Powered by i.TV
September 16, 2014

The Five: Cartoon character quirks - VIDEO

by Adam Finley, posted Dec 30th 2006 8:01AM

woody woodpeckerThe point of this edition of The Five, besides giving me yet another chance to talk about cartoons, is to examine those weird quirks that set certain cartoon characters apart from their constituents. That is to say, something beyond the usual bulging eyes, springing hair, unraveling tongues, mallet-induced head lumps and stars and birdies that twirl about the head whenever they crash through a wall. I'm interested in quirks and traits a character possesses that no other character does. Some of these are easy: Fred Flintstone's "Yabba Dabba Doo!," Bugs Bunny's various catchphrases like "What's up, doc?" and "Of course you know, this means war!," so I tried to delve a little deeper and come up with some oddities only incredible nerds like myself would notice.

Maybe this will make more sense if I just jump right into it:

Jerry Mouse's nervous gulp

As Dave Barry might say, "Jerry Mouse's Nervous Gulp" would be a great name for a band. It's also one of my favorite cartoon sound effects. Typically, Jerry faced obstacles with the same insouciance as Bugs Bunny, but in those rare instances when he thought his life was in danger, he would swallow the lump in his throat and emit a sound I can't describe, so I posted a video below. Skip to 3:22 to hear it.

Fred Flintstone's bowling technique

Perhaps it comes from years of never wearing shoes, but one thing is certain: Fred could bowl a strike by running up to the lane on his tippy-toes. It's almost like watching ballet, isn't it? Somewhere along the evolutionary ladder we must have lost this ability, because in my experience using the same technique in bowling always results in gutter balls, and angry drunk guys punching you in the kidneys for being so weird.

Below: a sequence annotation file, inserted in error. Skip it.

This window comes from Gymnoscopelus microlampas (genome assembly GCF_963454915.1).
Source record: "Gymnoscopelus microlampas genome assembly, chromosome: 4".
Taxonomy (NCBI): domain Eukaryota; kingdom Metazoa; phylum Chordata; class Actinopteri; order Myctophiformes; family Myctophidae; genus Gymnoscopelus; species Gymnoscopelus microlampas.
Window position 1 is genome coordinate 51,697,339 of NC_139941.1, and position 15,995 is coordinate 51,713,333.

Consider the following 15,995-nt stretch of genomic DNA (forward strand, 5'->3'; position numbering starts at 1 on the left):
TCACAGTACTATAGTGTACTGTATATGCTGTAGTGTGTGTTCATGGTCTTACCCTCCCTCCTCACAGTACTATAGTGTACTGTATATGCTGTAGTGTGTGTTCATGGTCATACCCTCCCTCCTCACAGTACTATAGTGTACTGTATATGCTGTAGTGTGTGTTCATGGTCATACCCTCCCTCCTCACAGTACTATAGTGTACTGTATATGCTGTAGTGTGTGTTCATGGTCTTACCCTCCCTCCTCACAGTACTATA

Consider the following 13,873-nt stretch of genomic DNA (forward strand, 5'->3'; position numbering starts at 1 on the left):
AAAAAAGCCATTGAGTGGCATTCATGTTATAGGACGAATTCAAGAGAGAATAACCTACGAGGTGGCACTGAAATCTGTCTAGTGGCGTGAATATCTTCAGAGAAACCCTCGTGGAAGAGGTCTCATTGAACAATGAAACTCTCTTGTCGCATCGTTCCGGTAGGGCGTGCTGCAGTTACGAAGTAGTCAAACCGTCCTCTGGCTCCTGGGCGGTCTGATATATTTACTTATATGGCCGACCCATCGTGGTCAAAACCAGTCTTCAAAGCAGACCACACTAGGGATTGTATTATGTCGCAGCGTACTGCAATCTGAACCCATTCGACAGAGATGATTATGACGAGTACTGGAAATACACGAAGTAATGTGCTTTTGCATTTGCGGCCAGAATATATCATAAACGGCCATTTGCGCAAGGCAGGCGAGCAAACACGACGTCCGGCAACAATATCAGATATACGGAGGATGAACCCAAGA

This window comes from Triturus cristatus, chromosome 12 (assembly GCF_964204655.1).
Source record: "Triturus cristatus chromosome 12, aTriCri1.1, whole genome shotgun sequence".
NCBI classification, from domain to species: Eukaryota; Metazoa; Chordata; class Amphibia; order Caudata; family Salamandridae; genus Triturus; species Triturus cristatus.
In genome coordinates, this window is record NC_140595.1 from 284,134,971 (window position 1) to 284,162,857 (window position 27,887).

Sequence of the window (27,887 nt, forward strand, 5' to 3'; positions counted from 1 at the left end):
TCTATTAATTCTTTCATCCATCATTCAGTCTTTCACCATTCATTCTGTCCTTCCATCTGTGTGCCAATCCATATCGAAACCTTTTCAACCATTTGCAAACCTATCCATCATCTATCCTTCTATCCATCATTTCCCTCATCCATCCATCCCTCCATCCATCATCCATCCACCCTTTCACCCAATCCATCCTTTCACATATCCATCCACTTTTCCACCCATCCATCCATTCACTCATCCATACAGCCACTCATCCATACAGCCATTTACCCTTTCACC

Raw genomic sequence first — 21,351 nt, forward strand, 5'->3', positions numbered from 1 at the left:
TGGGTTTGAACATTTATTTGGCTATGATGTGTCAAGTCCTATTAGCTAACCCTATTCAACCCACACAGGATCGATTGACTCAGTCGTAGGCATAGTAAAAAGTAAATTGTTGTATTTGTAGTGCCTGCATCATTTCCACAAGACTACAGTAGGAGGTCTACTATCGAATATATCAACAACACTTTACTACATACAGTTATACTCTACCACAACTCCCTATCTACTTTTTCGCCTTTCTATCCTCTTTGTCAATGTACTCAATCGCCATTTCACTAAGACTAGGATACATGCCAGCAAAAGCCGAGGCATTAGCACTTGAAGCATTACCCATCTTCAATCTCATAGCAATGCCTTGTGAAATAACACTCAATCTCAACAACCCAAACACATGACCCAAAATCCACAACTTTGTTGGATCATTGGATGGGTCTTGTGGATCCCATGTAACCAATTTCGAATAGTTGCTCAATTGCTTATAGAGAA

Road Runner's tongue flap

Chuck Jones did a lot of things well, but one of the things I admired most about him was his ability to use the medium to tell a story with no words at all, and this was especially evident in his mostly wordless Road Runner cartoons. Besides his "MEEP MEEP!" and the way he would stop on a dime and wobble back and forth like a spring, the Road Runner would show his light-hearted unconcern by flicking his tongue in and out, usually after thwarting Wile E. Coyote and right before dashing off across the desert again. Skip to 1:05 to see it.

Goofy's "Yaaaaaaahoohoohooweeeeeeeeeeeeee!"

Sure, any cartoon character can scream and wail in anguish, but Goofy had a special wail that still cracks me up when I hear it. Actually, the yell was also used by Goofy to express exhilaration. When my brother and I were younger, we would often try to copy Goofy's yell whenever we crashed our sleds. If you don't know what I'm talking about, you can hear it at 5:22 and 6:02.

Muttley's laugh

You know, Dastardly's canine companion from Laff-A-Lympics and other shows? He had a sinister, asthmatic laugh that sounded like a car engine trying to start up on a cold morning. The only way I found to duplicate this sound in the real world is to chase a heavy smoker around the block several times. Hear Muttley's wheezing snicker at 0:38.

Add a Comment

*0 / 3000 Character Maximum

4 Comments

Filter by:
GhaleonQ

Though I hold Disney's cartoon short films to be lesser than no studio's but Warner Brothers', Goofy, his shorts, and his cry are 2nd to no one.

Thanks for mentioning it.

January 01 2007 at 2:32 AM Report abuse rate up rate down Reply
Adam Finley


Yes.

Added a link.

Hugs,

Adam

December 30 2006 at 4:07 PM Report abuse rate up rate down Reply
PJ

Dastardly, Muttley from Laff-A-Lympics? Have you never heard of Wacky Races? (or Dastardly and Muttley in their Flying Machines ?)

December 30 2006 at 3:25 PM Report abuse rate up rate down Reply
Tucker

Yeah, my friends and I definitely were those loud, obnoxious, annoying kids on the ski slopes when we were young'uns, and "yaaaahooohooohooooeeeee" was a frequently uttered phrase.

December 30 2006 at 1:09 PM Report abuse rate up rate down Reply

Follow Us

From Our Partners